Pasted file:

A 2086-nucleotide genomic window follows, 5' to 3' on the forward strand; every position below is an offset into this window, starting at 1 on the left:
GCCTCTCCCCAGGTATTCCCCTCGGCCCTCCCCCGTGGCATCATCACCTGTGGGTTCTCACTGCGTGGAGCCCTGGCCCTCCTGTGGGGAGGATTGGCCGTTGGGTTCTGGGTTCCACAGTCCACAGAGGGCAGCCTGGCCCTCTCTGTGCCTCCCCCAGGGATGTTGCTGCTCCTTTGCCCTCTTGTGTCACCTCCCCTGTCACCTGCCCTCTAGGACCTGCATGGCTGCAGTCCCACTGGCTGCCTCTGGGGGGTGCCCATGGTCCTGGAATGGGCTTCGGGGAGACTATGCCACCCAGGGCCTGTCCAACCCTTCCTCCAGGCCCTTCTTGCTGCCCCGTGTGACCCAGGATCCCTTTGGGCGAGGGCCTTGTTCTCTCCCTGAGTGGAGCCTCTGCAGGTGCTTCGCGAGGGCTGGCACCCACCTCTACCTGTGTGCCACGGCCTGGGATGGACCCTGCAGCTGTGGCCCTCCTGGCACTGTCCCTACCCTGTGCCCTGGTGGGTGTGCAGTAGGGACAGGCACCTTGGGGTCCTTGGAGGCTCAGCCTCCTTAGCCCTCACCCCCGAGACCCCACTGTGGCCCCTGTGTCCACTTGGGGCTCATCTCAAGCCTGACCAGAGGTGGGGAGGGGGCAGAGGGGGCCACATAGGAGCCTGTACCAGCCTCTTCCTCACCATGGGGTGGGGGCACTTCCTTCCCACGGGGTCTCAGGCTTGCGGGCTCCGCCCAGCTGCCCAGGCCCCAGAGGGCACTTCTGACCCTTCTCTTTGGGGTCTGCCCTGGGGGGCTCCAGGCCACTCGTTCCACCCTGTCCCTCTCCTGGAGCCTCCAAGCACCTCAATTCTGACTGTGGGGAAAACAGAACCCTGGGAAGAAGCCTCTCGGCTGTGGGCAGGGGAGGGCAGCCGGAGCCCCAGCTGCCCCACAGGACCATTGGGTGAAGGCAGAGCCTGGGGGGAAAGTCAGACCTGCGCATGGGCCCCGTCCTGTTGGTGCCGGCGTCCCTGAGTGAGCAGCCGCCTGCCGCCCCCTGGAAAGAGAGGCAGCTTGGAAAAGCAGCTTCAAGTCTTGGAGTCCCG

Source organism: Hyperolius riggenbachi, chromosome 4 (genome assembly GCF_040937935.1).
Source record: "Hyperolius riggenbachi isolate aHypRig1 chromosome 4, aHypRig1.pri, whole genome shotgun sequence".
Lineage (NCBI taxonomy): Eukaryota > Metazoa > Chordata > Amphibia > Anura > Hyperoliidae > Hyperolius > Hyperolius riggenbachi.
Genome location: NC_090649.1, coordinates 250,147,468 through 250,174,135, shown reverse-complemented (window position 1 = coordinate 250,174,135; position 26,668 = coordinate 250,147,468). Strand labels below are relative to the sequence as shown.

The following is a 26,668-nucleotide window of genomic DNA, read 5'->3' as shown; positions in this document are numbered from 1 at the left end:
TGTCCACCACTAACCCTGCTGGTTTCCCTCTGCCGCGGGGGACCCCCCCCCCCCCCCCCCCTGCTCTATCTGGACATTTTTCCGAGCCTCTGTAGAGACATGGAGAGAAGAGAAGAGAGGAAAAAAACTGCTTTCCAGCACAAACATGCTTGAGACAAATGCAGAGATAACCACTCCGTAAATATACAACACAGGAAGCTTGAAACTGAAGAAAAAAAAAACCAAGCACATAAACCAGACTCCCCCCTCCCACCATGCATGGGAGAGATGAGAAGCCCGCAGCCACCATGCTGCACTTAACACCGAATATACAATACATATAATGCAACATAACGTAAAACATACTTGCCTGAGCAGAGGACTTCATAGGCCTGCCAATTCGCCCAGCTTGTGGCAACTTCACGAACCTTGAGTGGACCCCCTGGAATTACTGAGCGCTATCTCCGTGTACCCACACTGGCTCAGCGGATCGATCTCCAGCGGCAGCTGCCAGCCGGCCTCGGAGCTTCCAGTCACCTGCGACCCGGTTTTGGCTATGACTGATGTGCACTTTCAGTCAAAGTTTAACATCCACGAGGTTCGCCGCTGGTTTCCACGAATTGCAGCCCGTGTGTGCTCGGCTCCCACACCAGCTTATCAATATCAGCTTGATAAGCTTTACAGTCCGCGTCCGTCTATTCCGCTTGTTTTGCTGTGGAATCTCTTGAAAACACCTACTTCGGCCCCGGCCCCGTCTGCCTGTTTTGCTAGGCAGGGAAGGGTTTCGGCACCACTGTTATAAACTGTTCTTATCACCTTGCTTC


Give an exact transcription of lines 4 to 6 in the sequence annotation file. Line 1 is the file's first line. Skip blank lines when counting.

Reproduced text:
Source record: "Hyperolius riggenbachi isolate aHypRig1 chromosome 4, aHypRig1.pri, whole genome shotgun sequence".
Lineage (NCBI taxonomy): Eukaryota > Metazoa > Chordata > Amphibia > Anura > Hyperoliidae > Hyperolius > Hyperolius riggenbachi.
Genome location: NC_090649.1, coordinates 250,147,468 through 250,174,135, shown reverse-complemented (window position 1 = coordinate 250,174,135; position 26,668 = coordinate 250,147,468). Strand labels below are relative to the sequence as shown.